"Oh, great," the Danica Patrick haters are likely grumbling right now. "Another article where some clueless hack makes up a load of crap to defend NASCAR's new star property. Media saturation protecting its biggest story and trying to find a way to get hits."
"No, but read it!" the Patrick defenders will exclaim. "Lots of things this season haven't been her fault! See? SEE?!?!"
As always, of course, the truth lies somewhere in the middle. No, Patrick hasn't been "great" this season in the way that her media superstardom and major sponsorship should dictate. But she also hasn't been the "stale as flat champagne" driver that ESPN.com's Jemele Hill called her last week.
The key is to cut through the hype and set reasonable expectations for what is Patrick's first completely NASCAR-centric season, after two years of jumping back and forth between stock cars and IndyCar. While her GoDaddy deal complicates the perception, the truth is that Patrick is a development driver who is taking things slow in order to try and get it right.
Remember, NASCAR is a different discipline of racing than she's been competing in for over a decade, and much more accomplished drivers have struggled to make the transition. (The name "Juan Pablo Montoya" should ring a bell there.)
Here's a hefty dose of truth about Patrick's season and why we shouldn't be so early to jump to conclusions about her:
It's important to note that through 23 Nationwide races, Patrick sits a respectable 10th in points despite only scoring two top-10 finishes. But if you broaden that number to top-15 finishes, that number jumps to 11 out of 23.
Keep in mind that a minimum of five Sprint Cup drivers—Kevin Harvick, Kyle Busch, Joey Logano, Kasey Kahne and Brad Keselowski, for example—usually compete in, and score top-10 finishes in, almost every Nationwide race.
In effect, two factors are in play here: not only would Patrick be scoring top 10s without these guys around, and she's still scoring respectable finishes against some very strong competition.
Unfortunately for Patrick, the two types of tracks that she seems to grasp best in a stock car are the two that show up least frequently on the schedule: superspeedways and technical road courses. Patrick seems to have qualifying figured out at Daytona, where she started first and third in two Nationwide events.
Meanwhile, Patrick's driving at both Road America and Montreal, two technical road courses exclusive to the Nationwide schedule, was excellent; she even managed to lead 20 laps in Canada.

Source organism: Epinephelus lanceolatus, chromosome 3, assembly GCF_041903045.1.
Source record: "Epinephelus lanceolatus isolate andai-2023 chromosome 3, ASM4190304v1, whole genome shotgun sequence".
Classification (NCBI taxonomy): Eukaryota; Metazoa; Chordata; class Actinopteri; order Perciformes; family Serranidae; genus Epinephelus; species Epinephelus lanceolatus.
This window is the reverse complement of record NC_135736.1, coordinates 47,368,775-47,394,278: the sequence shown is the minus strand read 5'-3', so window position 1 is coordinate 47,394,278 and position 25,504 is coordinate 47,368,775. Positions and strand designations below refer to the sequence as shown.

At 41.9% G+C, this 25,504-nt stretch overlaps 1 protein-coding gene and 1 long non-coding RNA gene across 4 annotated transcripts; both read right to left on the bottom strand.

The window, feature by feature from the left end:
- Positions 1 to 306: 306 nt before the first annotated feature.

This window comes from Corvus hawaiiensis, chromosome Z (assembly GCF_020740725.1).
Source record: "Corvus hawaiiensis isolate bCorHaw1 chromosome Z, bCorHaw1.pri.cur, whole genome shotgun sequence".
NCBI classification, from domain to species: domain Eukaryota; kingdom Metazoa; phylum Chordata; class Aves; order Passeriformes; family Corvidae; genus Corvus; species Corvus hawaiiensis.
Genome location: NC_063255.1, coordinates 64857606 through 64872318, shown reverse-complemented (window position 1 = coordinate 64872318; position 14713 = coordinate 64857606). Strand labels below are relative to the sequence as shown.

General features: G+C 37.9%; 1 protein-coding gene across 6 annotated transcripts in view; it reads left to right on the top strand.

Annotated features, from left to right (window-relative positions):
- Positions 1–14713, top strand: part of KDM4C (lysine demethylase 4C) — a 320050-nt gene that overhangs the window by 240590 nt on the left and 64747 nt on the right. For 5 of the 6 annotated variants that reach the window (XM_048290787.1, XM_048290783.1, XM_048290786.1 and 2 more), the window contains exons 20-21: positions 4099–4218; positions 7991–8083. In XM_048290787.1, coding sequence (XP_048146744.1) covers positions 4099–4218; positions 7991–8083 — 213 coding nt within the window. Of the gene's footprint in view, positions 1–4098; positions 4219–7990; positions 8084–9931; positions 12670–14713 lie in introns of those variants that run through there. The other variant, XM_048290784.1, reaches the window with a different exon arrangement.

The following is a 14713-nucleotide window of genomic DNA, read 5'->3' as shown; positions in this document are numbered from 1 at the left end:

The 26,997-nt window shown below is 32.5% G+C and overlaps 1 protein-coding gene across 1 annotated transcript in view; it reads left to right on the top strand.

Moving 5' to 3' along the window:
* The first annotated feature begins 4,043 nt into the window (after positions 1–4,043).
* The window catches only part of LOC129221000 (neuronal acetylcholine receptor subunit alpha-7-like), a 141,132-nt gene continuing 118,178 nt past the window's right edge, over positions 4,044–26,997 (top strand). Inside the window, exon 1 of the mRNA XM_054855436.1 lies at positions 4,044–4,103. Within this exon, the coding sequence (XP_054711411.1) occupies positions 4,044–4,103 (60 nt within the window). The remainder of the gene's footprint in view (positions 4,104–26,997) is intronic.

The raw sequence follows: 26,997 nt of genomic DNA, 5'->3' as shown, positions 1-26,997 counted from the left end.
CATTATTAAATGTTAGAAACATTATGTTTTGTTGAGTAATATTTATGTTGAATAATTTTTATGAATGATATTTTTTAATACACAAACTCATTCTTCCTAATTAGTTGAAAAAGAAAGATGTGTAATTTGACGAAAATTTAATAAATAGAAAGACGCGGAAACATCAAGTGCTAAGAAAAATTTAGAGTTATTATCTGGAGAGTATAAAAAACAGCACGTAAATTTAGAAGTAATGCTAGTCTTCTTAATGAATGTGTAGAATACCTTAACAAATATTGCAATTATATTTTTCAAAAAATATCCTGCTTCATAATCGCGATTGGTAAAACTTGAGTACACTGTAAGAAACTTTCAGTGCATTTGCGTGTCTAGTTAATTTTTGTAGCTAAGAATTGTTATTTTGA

The worst part about being good at superspeedways and road courses is having bad luck at them. Crashes took her out of contention for wins at both Daytona Nationwide races, including an errant bump-draft attempt by teammate Cole Whitt in the season opener, while a second-lap wreck ended her Daytona 500 hopes quickly.
The road courses were no better. Patrick was on her way to her best finish of the season at Road America before Jacques Villeneuve needlessly spun her on the race's final lap. Watkins Glen ended before it started when Ryan Truex's car cut through the first-turn grass and hit her front end, while Montreal's strong performance was culled after hitting a shoe thrown onto the track by an angry fan.
Many Dale Earnhardt Jr. fans soured on Tony Eury Jr. during his time as crew chief for the popular driver, and his work with Patrick has also left some questions unanswered. There were reports a few years ago of communication issues that resulted from Eury and Patrick using IndyCar terminology rather than NASCAR, causing them to struggle to set up cars properly.
This year, Eury has been somewhat of a distraction; in June, he claimed that Austin Dillon spun Patrick out at Michigan because "we all have egos (and) we don't want the girl to outrun us." True or not, Eury's comments loudly reminded everyone that Patrick is treated differently for being a female racer, when the goal is for her to be viewed simply as a race car driver.
Patrick scored a solid ninth-place finish in the Friday Nationwide event at Bristol, giving her plenty of momentum to build upon for Saturday night's Sprint Cup race. But Patrick was a victim of the return of the old Bristol when a racing incident with Regan Smith sent her spinning into the wall after 434 of 500 laps.
But there are plenty of positives to take out of Saturday's run. Not only had Patrick made it further into the event than Stewart-Haas Racing teammates Tony Stewart and Ryan Newman without getting into trouble, she had also battled into Lucky Dog position twice, running on the lead lap at the time of her accident.
It wasn't pretty and it wasn't eye-popping, but it was the type of gritty, persistent run that could set up Patrick for greater successes in the coming months and years.